op <- par(mfrow = c(1, 3), mar = c(0.2, 0.2, 0.4, 0.2))
for(n in c(6, 9, 18)) {
phasePortrait("exp(z)", xlim = c(-8.5, 8.5), ylim = c(-8.5, 8.5),
pi2Div = n, pType = "pma", axes = FALSE)
# separate title call (R base graphics) for nicer line adjustment, just cosmetics
title(paste("pi2Div = ", n, ", logBase = exp(2*pi/pi2Div)", sep = ""),
line = -1.2, cex.main = 0.9)
}
par(op) # reset graphics parameters to previous values The function $$f(z)=\mathrm{e}^z$$ portrayed with the default coupling of pi2Div and logBase as implemented in phasePortrait.

As expected, the default coupling of both arguments produces square patterns when applied to a phase portrait of the exponential function which can, insofar, serve as a visual reference. Recall, that equidistant modulus reference lines (in ascending order) indicate an exponentially growing modulus. In the middle phase portrait one such steps means (approximately) doubling the modulus. From the left to the right, the plot covers 24 of these steps, indicating a total increase of the modulus by factor $$2^{24}$$ which amounts to almost 17 millions.

### Fine tuning shading and contrast

For optimizing visualization in a technical sense, as well as for aesthetic purposes, it may be useful to adjust shading and contrast of the argument and modulus reference zones mentioned above. This is done by modifying the parameters darkestShade ($$s$$) and lambda ($$\lambda$$) when calling phasePortrait. These two parameters can be used to steer the transition from the lower to the uper edge of a reference zone. They address the v-value of the hsv color model, which can take values between 0 and 1, indicating maximum darkness (black), and no shading at all, respectively. Hereby, $$s$$ gives the v-value at the lower edge of a reference zone, and $$\lambda$$ determines the interpolation from there to the upper edge, where no shading is applied. The intended use is $$\lambda > 0$$ where small values sharpen the contrast between shaded and non-shaded zones and vice versa. Exactly, the shading value $$v$$ is calculated as: $v = s + (1-s)\cdot x^{1/\lambda}$ For modulus zone shading at a point $$z$$ in the complex plane when portraying a function $$f(z)$$, $$x$$ is the fractional part of $$\log_b{f(z)}$$, with the base $$b$$ being the parameter logBase that defines the modulus reference zoning (see above). For shading argument reference zones, $$x$$ is simply the difference between the upper and the lower angle of an argument reference zone, linearly mapped to the range $$[0, 1[$$. The following code generates a $$3\times3$$ matrix of phase portraits of $$f(z)=\tan{z^2}$$ with $$\lambda$$ and $$s$$ changing along the rows and columns, respectively. Run the code for visualizing these concepts (active 7” x 7” screen graphics device suggested, e.g. x11()).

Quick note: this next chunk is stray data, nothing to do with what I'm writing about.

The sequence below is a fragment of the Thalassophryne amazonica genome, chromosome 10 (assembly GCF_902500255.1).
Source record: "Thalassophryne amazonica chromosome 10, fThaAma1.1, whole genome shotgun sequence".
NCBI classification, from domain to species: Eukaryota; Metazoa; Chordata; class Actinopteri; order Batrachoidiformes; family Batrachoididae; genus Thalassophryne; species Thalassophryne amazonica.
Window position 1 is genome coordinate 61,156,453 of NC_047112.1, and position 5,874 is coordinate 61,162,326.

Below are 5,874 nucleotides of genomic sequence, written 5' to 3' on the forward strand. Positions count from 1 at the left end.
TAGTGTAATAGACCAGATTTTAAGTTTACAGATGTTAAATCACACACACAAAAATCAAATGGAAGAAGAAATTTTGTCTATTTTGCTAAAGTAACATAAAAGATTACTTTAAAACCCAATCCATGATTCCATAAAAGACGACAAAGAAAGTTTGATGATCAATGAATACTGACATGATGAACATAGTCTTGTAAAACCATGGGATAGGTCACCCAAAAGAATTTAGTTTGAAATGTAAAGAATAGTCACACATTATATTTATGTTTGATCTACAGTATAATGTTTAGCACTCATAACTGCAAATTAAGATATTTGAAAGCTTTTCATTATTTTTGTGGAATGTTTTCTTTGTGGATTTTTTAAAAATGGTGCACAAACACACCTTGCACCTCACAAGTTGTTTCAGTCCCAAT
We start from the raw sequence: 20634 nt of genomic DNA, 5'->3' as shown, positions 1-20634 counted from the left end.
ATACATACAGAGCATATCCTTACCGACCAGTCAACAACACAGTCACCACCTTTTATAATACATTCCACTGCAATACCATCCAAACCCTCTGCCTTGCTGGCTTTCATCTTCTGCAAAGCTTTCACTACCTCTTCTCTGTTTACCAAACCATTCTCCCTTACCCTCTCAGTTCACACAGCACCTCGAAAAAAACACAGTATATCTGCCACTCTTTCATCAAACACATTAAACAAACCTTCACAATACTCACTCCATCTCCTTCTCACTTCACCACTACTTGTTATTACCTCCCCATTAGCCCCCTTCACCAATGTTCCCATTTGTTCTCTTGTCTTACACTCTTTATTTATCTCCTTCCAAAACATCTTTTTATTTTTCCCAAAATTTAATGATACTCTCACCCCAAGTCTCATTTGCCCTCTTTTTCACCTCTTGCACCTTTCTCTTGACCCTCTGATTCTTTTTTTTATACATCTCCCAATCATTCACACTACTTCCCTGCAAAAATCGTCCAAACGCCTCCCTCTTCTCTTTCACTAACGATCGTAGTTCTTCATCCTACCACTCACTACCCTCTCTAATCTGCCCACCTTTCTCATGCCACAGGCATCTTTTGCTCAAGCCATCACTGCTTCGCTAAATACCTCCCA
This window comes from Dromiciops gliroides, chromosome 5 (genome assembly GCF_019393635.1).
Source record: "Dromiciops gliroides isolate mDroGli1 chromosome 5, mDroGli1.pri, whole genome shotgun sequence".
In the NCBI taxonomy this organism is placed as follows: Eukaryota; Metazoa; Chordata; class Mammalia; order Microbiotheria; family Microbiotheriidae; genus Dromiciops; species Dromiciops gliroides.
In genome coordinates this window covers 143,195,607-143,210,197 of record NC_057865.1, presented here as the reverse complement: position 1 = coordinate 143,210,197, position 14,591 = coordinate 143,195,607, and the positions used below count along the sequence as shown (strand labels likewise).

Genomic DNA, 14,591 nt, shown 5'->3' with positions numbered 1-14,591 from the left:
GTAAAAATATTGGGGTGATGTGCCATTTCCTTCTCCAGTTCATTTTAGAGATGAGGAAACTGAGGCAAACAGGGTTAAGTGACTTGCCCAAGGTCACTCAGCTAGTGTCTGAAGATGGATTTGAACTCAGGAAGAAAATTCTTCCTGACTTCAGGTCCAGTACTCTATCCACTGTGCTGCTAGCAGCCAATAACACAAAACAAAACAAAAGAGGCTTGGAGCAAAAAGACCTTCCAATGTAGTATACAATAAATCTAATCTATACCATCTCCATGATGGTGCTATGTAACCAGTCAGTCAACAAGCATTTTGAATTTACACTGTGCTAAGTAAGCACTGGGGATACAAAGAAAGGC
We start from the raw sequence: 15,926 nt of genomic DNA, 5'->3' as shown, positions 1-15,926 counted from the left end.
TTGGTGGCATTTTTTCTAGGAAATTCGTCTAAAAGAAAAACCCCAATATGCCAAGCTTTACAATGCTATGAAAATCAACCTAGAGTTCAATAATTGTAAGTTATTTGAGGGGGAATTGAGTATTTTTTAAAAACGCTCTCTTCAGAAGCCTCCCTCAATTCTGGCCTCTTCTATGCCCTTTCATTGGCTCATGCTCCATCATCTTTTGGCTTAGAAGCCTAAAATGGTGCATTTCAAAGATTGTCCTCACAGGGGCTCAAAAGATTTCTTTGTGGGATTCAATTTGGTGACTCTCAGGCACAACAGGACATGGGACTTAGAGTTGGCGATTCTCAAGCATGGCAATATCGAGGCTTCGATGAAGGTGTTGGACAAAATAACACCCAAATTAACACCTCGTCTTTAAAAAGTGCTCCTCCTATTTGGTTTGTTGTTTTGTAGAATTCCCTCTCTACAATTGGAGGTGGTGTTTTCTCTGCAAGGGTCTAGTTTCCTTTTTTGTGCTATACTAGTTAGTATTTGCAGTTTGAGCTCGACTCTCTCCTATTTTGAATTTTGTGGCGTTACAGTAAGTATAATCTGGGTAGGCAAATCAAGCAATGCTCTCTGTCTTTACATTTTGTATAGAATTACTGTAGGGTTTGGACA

op <- par(mfrow = c(3, 3), mar = c(0.2, 0.2, 0.2, 0.2))
for(lb in c(0.1, 1, 10)) {
for(dS in c(0, 0.2, 0.4)) {
phasePortrait("tan(z^2)", xlim = c(-1.7, 1.7), ylim = c(-1.7, 1.7),
pType = "pm", darkestShade = dS, lambda = lb,
axes = FALSE, xaxs = "i", yaxs = "i")
}
}
par(op) Tuning reference zone contrast with the parameters darkestShade (column-wise, 0, 0.2, 0.4), and lambda (row-wise, 0.1, 1, 10).

Additional possibilities exist for tuning the interplay of modulus and argument reference zones when they are used in combination; this can be controlled with the parameter gamma when calling phasePortrait). The maximum brightness of the colours in a phase portrait is adjustable with the parameter stdSaturation (see documentation of phasePortrait; we will also get back to these points in the chapter aesthetic hints below).

### Be aware of branch cuts